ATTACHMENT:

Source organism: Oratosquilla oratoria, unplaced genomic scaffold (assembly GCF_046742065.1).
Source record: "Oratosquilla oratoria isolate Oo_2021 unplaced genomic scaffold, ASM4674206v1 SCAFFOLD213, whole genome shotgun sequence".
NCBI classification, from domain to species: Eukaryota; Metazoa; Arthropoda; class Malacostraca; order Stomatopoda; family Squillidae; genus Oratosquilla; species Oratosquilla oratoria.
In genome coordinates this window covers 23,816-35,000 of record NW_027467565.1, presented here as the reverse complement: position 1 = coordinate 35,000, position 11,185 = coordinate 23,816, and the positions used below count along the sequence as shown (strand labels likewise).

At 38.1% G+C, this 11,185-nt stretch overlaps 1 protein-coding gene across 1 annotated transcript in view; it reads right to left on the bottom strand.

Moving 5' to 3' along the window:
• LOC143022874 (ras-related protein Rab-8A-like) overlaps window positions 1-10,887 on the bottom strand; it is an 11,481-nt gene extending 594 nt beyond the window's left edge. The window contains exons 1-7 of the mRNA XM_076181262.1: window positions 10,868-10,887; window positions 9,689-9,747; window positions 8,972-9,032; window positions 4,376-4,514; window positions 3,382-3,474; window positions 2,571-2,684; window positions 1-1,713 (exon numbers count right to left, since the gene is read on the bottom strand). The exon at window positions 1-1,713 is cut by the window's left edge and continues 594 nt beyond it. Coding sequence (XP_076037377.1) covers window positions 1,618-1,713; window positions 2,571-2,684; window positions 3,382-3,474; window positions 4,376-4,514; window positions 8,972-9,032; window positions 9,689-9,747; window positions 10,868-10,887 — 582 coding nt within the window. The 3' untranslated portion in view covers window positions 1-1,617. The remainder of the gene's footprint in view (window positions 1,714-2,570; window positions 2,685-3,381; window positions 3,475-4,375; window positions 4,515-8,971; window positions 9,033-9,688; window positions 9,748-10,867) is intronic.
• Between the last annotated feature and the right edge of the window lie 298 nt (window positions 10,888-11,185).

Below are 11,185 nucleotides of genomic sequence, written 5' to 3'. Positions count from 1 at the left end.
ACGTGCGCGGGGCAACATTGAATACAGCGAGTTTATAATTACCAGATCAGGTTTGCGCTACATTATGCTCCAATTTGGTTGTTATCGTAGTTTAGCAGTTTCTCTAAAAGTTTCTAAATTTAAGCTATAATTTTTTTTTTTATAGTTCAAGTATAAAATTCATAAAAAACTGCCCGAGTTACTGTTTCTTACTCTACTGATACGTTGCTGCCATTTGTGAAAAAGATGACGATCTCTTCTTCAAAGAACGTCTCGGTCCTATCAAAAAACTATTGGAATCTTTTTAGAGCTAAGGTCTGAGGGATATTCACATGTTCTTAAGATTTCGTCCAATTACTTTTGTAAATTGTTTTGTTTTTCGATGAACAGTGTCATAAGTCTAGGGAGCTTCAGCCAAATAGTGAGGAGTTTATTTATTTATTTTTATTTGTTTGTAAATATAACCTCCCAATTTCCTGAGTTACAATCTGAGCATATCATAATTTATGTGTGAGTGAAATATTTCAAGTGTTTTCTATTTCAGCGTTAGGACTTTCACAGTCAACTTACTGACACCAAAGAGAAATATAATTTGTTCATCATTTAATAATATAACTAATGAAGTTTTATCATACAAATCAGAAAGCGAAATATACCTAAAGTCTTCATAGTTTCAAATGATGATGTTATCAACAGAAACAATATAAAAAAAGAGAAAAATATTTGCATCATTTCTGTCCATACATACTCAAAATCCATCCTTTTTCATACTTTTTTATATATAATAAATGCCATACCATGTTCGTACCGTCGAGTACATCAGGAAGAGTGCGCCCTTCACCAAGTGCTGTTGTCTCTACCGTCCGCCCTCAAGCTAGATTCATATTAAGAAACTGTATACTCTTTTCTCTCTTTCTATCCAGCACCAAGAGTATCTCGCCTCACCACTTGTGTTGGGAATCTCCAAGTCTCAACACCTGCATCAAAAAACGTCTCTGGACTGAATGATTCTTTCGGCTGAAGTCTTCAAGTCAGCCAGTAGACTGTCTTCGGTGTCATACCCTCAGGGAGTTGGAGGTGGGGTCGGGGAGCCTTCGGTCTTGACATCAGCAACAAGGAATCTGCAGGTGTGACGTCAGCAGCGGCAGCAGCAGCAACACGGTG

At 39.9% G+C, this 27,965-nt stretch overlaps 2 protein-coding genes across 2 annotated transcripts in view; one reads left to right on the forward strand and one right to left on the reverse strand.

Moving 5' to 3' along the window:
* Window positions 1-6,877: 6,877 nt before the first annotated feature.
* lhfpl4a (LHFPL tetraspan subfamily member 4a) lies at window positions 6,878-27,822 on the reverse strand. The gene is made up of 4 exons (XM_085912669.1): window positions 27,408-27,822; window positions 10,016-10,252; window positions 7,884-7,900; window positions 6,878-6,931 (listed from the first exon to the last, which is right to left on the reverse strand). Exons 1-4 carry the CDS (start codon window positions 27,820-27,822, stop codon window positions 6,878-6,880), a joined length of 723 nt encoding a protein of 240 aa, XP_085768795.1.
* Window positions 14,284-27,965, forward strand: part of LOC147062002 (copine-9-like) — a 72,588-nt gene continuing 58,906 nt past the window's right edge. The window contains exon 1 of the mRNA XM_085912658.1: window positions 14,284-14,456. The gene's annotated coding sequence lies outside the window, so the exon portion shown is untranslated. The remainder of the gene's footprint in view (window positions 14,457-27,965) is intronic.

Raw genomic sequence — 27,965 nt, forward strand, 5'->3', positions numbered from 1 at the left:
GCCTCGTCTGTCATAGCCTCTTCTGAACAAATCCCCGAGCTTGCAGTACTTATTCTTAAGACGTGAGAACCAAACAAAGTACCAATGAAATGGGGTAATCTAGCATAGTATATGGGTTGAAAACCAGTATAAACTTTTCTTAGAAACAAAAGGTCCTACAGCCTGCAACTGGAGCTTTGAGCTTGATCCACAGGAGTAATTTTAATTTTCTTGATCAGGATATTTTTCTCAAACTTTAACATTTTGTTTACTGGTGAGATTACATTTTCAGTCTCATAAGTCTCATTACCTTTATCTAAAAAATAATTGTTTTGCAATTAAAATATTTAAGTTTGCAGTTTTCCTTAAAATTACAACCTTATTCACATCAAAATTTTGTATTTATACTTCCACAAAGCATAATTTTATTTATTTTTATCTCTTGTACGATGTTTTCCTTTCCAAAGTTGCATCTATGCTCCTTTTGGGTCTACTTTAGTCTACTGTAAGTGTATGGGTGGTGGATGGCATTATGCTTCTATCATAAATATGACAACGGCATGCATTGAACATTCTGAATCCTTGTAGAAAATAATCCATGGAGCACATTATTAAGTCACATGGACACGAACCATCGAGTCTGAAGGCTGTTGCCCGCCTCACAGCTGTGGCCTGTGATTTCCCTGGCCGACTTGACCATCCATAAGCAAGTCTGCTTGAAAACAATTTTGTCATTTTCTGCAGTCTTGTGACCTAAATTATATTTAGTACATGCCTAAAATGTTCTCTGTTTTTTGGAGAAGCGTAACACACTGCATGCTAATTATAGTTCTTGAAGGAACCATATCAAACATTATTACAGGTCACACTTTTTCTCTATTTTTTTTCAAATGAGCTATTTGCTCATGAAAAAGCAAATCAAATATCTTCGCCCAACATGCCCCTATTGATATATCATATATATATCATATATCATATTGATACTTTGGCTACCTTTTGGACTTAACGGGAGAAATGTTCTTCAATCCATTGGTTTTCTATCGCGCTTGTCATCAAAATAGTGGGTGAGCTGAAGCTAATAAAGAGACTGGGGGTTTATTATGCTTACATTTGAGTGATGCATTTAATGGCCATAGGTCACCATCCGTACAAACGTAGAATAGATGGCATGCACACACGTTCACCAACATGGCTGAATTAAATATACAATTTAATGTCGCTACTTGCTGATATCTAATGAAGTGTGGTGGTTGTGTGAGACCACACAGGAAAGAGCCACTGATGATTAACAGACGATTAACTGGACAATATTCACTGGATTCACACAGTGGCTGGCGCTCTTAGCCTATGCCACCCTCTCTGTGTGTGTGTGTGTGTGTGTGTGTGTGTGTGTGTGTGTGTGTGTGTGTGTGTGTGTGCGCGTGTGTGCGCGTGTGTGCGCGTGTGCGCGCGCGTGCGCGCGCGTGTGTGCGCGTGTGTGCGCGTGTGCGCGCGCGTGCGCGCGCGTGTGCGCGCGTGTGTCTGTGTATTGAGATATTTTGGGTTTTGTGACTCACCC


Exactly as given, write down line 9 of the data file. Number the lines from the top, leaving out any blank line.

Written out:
Below are 11,185 nucleotides of genomic sequence, written 5' to 3'. Positions count from 1 at the left end.